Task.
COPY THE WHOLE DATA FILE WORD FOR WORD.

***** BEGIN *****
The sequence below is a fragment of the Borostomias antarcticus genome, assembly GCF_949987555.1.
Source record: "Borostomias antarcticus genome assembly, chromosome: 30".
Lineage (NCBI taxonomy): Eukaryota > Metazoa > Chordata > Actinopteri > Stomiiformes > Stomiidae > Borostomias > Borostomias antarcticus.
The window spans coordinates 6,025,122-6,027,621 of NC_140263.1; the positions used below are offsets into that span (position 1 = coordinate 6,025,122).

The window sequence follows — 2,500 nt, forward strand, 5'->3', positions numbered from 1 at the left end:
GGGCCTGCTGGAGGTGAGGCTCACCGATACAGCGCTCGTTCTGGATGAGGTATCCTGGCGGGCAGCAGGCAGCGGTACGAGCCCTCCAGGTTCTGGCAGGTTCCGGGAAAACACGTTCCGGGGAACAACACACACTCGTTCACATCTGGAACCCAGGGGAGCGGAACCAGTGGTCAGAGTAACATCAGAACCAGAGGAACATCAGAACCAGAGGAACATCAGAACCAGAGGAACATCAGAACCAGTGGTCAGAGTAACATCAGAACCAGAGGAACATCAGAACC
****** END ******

The sequence below is a fragment of the Borostomias antarcticus genome, assembly GCF_949987555.1.
Source record: "Borostomias antarcticus genome assembly, chromosome: 30".
Lineage (NCBI taxonomy): Eukaryota > Metazoa > Chordata > Actinopteri > Stomiiformes > Stomiidae > Borostomias > Borostomias antarcticus.
The window spans coordinates 6,025,122-6,027,621 of NC_140263.1; the positions used below are offsets into that span (position 1 = coordinate 6,025,122).

The window sequence follows — 2,500 nt, forward strand, 5'->3', positions numbered from 1 at the left end:
GGGCCTGCTGGAGGTGAGGCTCACCGATACAGCGCTCGTTCTGGATGAGGTATCCTGGCGGGCAGCAGGCAGCGGTACGAGCCCTCCAGGTTCTGGCAGGTTCCGGGAAAACACGTTCCGGGGAACAACACACACTCGTTCACATCTGGAACCCAGGGGAGCGGAACCAGTGGTCAGAGTAACATCAGAACCAGAGGAACATCAGAACCAGAGGAACATCAGAACCAGAGGAACATCAGAACCAGTGGTCAGAGTAACATCAGAACCAGAGGAACATCAGAACC